ATHENS – There is a chasm between Greek reality and how Prime Minister Kyriakos Mitsotakis perceives it, SYRIZA-Progressive Alliance leader Alexis Tsipras charged in an interview to Documento newspaper published Sunday.
“Greece and Greek society are experiencing a dystopia,” he stressed. “We are breaking one negative record after another: in the pandemic we had over 30,000 dead, we lead Europe; the price of electricity is the highest in Europe; car fuel prices and basic goods as well, we get first prize in Europe.” Yet both for the government and for the so-called free press, ranking 108th globally, “it’s as if we live in another country, in the constellation of the multiple success stories,” Tsipras said.
Households cannot manage to pay their bills anymore, the main opposition leader said, and have started cutting down on basic goods because of the high energy bills. The global inflation crisis and energy price spike within the European Union cannot be overlooked, but the difference of 23% between EU’s energy inflation of 39% (May 2021-May 2022) became 62% in Greece. “This extra 23%, that puts us at the (European) top, is the Mitsotakis price inflation added to the objective rise of prices globally. And its twin sibling is profiteering, also a Mitsotakis profiteering – look at the excessive profits of energy producers: from July 2021 to June 2022 they total 2.2 billion euros.”
In addition, Mitsotakis has refused to set a ceiling on electricity prices, and to substantially tax super-profits, “even though he was pressed by us in Parliament into promising he would do so.” The prime minister has also been fully responsible, along with the government, for turning the news into a party and personal propaganda, Tsipras said, also citing a Reporters Without Borders report that ranks Greece 108th in freedom of the press globally.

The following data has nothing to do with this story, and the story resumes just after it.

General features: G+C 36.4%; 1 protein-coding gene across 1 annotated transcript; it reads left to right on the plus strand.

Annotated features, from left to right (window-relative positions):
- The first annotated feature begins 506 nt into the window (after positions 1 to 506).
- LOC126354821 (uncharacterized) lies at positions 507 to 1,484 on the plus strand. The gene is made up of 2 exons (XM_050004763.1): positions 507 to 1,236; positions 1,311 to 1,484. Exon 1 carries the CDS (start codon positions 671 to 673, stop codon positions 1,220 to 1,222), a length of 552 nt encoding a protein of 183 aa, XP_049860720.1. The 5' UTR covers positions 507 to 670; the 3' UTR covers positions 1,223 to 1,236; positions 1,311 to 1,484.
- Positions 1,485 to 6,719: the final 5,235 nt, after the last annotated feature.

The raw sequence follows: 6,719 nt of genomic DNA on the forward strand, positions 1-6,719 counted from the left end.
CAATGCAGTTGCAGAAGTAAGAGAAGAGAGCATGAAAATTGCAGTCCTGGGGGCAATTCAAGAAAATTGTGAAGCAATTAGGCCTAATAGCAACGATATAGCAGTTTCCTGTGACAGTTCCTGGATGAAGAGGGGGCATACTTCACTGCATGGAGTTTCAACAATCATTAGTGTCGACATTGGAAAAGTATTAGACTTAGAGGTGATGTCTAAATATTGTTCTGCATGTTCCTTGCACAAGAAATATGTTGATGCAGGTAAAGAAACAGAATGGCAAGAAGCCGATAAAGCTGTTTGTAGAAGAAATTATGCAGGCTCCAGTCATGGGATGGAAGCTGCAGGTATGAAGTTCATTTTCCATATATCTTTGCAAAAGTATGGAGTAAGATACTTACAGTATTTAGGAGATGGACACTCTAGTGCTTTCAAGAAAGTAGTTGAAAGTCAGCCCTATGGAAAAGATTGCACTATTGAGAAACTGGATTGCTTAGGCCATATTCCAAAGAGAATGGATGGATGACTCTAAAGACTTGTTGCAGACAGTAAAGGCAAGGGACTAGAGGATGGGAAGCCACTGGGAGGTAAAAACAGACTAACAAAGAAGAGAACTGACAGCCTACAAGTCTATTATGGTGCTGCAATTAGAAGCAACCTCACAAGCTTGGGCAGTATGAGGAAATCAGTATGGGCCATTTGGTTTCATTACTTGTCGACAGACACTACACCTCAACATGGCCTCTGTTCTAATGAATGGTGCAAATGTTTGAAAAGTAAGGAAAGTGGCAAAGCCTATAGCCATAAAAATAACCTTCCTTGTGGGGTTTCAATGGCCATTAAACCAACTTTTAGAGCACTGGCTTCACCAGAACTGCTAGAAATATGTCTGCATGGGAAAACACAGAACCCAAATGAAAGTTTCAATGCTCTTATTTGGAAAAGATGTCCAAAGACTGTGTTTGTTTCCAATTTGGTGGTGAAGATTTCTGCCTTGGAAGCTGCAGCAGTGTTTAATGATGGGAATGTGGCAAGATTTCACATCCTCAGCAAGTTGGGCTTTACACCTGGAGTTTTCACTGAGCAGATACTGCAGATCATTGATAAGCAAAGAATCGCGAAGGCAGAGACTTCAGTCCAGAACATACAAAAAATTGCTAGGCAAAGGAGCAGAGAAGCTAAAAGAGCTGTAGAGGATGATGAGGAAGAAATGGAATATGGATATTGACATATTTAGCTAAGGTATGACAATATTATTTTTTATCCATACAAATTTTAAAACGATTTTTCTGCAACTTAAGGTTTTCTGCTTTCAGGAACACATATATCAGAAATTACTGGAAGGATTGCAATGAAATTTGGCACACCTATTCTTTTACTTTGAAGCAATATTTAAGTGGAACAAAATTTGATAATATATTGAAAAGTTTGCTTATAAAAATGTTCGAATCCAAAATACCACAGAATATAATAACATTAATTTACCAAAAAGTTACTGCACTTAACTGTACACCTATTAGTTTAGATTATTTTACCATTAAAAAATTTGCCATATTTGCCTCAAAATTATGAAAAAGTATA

Asked what Syriza would have done for energy bills and the cost of living, Tsipras said, “We would not speedily shut down lignite (production) to accomodate investments by some to the detriment of energy security. We would not hand over the Public Power Corporation (PPC) to profiteering, when the crisis knocked on Greece’s door. And we would naturally cap energy prices, place PPC under public review immediately (…), even if we had to nationalize it.” His party would also conduct strict checks on basic goods’ prices and reduce the Special Consumption Tax (EFK) in fuel and VAT in basic food stuff, besides taxing excessive energy profits.
On other issues, Tsipras said that foreign policy needs to change and focus on stability and peace, both by a stronger effort toward dialog with Turkey, and an “updated version of peaceful coexistence” with Russia. He asserted that the EU is shooting itself in the foot over the Ukraine issue. As he proposed, “I believe that the search for peace must return to the European agenda as its top priority. Otherwise nobody will feel safe anymore about where this global clash may lead, given the fact Russia has great capabilities, stamina, and significant alliances.”